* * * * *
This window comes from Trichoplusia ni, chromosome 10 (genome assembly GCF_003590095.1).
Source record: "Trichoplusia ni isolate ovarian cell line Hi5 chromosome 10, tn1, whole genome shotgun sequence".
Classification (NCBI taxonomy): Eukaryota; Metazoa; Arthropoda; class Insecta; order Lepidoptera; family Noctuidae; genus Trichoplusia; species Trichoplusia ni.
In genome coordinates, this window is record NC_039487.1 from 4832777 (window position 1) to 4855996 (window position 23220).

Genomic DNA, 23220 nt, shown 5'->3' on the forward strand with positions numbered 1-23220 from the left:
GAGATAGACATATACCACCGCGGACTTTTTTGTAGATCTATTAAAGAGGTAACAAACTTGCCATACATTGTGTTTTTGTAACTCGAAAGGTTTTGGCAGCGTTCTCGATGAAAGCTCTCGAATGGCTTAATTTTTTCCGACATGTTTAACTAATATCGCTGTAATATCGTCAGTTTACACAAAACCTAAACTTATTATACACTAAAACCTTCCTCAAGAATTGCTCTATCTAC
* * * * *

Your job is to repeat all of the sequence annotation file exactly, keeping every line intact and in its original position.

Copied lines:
This window comes from Trichoplusia ni, chromosome 10 (genome assembly GCF_003590095.1).
Source record: "Trichoplusia ni isolate ovarian cell line Hi5 chromosome 10, tn1, whole genome shotgun sequence".
Classification (NCBI taxonomy): Eukaryota; Metazoa; Arthropoda; class Insecta; order Lepidoptera; family Noctuidae; genus Trichoplusia; species Trichoplusia ni.
In genome coordinates, this window is record NC_039487.1 from 4832777 (window position 1) to 4855996 (window position 23220).

Genomic DNA, 23220 nt, shown 5'->3' on the forward strand with positions numbered 1-23220 from the left:
GAGATAGACATATACCACCGCGGACTTTTTTGTAGATCTATTAAAGAGGTAACAAACTTGCCATACATTGTGTTTTTGTAACTCGAAAGGTTTTGGCAGCGTTCTCGATGAAAGCTCTCGAATGGCTTAATTTTTTCCGACATGTTTAACTAATATCGCTGTAATATCGTCAGTTTACACAAAACCTAAACTTATTATACACTAAAACCTTCCTCAAGAATTGCTCTATCTAC